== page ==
Elizabeth Milias: Aspen’s ‘bike-shed’ effect

Elizabeth Milias
The Red Ant

Parkinson’s Law of Triviality, also known as “bike-shedding,” posits that the amount of time spent discussing an issue is inversely correlated to its actual importance in the grand scheme of things. The major, complex and weighty issues get the least discussion while the simple, minor and often least consequential ones get the most. Sound familiar? Been to a City Council meeting lately?

British historian Cyril Northcote Parkinson coined the concept in the 1950s, illustrating it with his “bike-shedding” example, and I paraphrase. Picture a management committee with two items to approve, a $100 million nuclear power plant and a $10,000 bike storage shed.

The nuclear power plant discussion goes quickly. No one understands its complicated technicalities and most of the committee members don’t know much about nuclear power plants to begin with, and certainly not how to construct one. The one member who knows a few things is incapable of explaining these to the others. There is very little argument or deliberation. Another member proposes an alternative, but this seems like a complicated distraction so the committee opts not to consider it. The complex issue is tabled.

The discussion then moves to the bike shed, where everyone’s an expert. Each member is right at home sharing their thoughts and strong opinions because they know a lot about bike sheds, what they do and what they look like. Several members start an animated discussion about the latest recycled materials for the roof and a possible green LEED design. The committee debates the bike shed in painstaking detail for far longer than the power plant, and everyone leaves the meeting satisfied with their personal contributions to the overall discussion.

The bike shed metaphor is a management spoof that illustrates how silly and wasteful it is to argue and deliberate over every little detail based simply on the perceived knowledge to do so. In other words, the amount of noise generated by a change is often inversely proportional to the complexity of the change.

Aspen plays small-ball better than anyone. Here’s some recent bike-shedding:

• Ann Mullins, upon learning of the city’s projected $25 million post-COVID revenue shortfall, proclaimed, “Council has that discretionary fund, which I think is approximately $30,000 now. I would like to have the staff look at that more closely … and take a look at all of council’s expenditures and really scrutinize them.”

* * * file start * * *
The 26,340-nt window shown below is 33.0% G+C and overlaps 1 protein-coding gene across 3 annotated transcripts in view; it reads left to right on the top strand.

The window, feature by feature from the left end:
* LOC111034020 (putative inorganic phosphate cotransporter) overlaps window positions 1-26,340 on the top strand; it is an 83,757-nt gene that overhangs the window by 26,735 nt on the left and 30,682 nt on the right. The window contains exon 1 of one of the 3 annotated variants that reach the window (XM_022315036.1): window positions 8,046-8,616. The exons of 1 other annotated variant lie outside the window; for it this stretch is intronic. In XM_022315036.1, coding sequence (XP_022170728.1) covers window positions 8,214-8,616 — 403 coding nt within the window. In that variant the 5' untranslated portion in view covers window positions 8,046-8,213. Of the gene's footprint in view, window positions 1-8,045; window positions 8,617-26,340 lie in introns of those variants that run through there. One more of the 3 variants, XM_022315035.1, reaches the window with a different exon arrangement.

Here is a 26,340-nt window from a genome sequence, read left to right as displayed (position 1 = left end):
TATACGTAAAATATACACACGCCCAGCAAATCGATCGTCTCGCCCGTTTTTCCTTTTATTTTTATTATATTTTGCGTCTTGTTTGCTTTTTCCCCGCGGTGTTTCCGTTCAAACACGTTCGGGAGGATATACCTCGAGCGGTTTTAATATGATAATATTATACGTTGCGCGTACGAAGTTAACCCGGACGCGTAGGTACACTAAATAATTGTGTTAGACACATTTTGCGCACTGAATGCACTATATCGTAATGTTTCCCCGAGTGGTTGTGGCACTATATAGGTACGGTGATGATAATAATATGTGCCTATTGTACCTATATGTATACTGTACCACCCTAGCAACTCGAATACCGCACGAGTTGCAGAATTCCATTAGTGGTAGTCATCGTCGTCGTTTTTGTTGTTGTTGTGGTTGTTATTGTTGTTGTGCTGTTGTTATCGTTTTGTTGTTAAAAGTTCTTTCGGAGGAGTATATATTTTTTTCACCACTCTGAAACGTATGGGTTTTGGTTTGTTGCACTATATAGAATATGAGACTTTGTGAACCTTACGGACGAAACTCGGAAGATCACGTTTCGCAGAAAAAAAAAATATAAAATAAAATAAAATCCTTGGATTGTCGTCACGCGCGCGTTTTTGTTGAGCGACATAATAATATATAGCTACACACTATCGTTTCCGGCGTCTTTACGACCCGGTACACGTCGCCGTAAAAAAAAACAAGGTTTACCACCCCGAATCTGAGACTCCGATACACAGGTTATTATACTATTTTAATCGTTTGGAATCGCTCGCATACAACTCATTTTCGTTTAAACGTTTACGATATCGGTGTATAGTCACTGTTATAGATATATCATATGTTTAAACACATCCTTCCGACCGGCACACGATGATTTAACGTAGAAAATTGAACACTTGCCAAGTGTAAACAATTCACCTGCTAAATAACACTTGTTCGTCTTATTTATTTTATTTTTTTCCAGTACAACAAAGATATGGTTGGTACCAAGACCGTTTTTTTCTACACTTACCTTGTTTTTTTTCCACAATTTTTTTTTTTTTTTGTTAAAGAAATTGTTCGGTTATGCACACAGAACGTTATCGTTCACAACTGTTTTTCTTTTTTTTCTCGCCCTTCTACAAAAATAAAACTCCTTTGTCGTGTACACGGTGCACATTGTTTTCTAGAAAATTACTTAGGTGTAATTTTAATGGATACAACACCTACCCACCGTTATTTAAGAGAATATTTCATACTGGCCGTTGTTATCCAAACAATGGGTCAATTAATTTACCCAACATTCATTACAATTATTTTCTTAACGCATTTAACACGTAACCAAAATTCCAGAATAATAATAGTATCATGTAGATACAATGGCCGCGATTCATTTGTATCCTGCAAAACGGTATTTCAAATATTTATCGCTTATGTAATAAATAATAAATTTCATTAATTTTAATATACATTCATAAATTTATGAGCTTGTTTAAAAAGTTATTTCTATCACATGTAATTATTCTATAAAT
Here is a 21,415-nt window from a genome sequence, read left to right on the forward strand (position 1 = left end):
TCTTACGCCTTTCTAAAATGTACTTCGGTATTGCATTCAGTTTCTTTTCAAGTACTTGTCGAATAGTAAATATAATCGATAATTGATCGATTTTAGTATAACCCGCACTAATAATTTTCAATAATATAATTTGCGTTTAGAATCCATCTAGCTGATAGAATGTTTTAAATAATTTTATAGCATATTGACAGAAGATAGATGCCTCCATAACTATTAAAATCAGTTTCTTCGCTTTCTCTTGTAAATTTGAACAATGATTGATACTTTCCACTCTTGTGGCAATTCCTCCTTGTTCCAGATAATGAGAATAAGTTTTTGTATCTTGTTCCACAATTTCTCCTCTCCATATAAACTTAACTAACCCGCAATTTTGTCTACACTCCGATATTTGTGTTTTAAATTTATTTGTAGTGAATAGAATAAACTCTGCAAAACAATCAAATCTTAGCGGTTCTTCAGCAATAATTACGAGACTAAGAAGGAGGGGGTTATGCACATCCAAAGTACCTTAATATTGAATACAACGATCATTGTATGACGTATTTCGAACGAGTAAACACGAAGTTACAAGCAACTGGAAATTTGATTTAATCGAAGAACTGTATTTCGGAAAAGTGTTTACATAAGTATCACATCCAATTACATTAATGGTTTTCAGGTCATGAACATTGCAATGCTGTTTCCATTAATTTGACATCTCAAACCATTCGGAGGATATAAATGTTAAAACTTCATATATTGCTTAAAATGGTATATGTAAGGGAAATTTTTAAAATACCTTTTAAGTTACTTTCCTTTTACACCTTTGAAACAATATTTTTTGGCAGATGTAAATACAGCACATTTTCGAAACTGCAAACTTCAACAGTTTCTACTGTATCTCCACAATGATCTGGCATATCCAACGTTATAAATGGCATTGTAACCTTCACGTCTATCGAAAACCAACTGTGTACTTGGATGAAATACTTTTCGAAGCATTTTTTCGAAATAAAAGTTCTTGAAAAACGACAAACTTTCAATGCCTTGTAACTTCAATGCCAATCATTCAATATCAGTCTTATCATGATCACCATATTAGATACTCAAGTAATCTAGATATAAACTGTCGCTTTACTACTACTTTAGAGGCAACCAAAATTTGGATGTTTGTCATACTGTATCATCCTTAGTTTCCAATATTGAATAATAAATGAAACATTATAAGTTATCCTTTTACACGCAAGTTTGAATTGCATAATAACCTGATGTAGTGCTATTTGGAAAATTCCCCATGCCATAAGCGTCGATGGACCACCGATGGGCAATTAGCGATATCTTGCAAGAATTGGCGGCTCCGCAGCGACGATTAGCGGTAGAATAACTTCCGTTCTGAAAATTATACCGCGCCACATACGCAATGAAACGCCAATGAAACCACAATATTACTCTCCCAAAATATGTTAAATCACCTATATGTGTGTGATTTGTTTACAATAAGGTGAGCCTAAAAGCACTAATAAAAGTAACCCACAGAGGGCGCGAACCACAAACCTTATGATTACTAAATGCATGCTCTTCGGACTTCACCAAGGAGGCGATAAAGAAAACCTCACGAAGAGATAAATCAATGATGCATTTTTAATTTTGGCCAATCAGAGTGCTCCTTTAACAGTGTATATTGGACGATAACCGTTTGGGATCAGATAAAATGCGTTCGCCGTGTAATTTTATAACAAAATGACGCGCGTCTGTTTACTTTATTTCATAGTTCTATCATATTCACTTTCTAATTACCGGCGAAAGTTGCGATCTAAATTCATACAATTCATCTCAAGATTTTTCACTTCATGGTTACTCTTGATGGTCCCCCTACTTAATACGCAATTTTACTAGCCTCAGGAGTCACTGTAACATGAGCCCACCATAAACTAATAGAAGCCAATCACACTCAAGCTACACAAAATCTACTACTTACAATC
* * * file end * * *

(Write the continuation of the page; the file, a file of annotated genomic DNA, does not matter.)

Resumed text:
• Ward Hauenstein wants air and noise quality studies done at the Lumberyard in order to determine the proper density of housing there, never mind the critical decision needs to be made in a matter of weeks. This classic punt neglects the obvious fact that if the air and noise quality make the site uninhabitable for some wouldn’t that imply it’s uninhabitable for all?

• Rachel Richards hesitated in her support for the reopening of construction after the shutdown for fear that workers might “carpool into town to buy lunch.”

• In an effort to save energy, Mayor Torre requested that the 50% of strings of downtown holiday lights not connected to photovoltaic power (automatically turning on at dusk and off at dawn) be turned off at 2 a.m.

• Skippy Mesirow can always be counted on to impart his esoteric idealism, recently contemplating “what we can do to lower barriers to entry, remove restrictions, and create a better environment for more local, sustainable, green and community-oriented conscious businesses.” Huh?

Aspen’s City Council clearly does more than its fair share of bike-shedding. It’s a disturbing pattern where the more simple the topic, the more painfully long-winded the debate, and as a result, the most critical and difficult issues do not receive the attention and consideration they deserve.

When something is well outside their knowledge, instead of simply remaining quiet, each of our electeds loves to pontificate, with few results other than a lot of time expended. In reality, the most important contributions are inputs from those who have done the work to have an opinion.

According to Berkshire Hathaway’s Charlie Munger, the work to hold an opinion means that you can argue against yourself better than others can. Ponder that for a second. The concept is to contribute when you have something truly valuable to add that will improve the outcome of the discussion, not merely to hear the sound of your own voice.

Where are the truly big ideas? As we watch the fiscal disaster that is Aspen’s budget unfold, the travesty that is the Taj Mahal City Hall project, and questionable leadership decisions made by the city manager, not to mention critical decisions on the future of the Lumberyard, it’s not too soon to point out that the next election for mayor and two council seats will be held in early March. Calling all candidates, your campaigns begin when ski season does. Aspen cannot afford more incessant bike-shedding, therefore we must not encourage those without relevant knowledge or experience to run for elected office. And let’s certainly not support those who seek election merely to hear the sound of their own voice. Getting the leadership, consensus-building and big ideas we deserve depends on having the right people in the room.

It’s never too soon to start recruiting good candidates. Contact at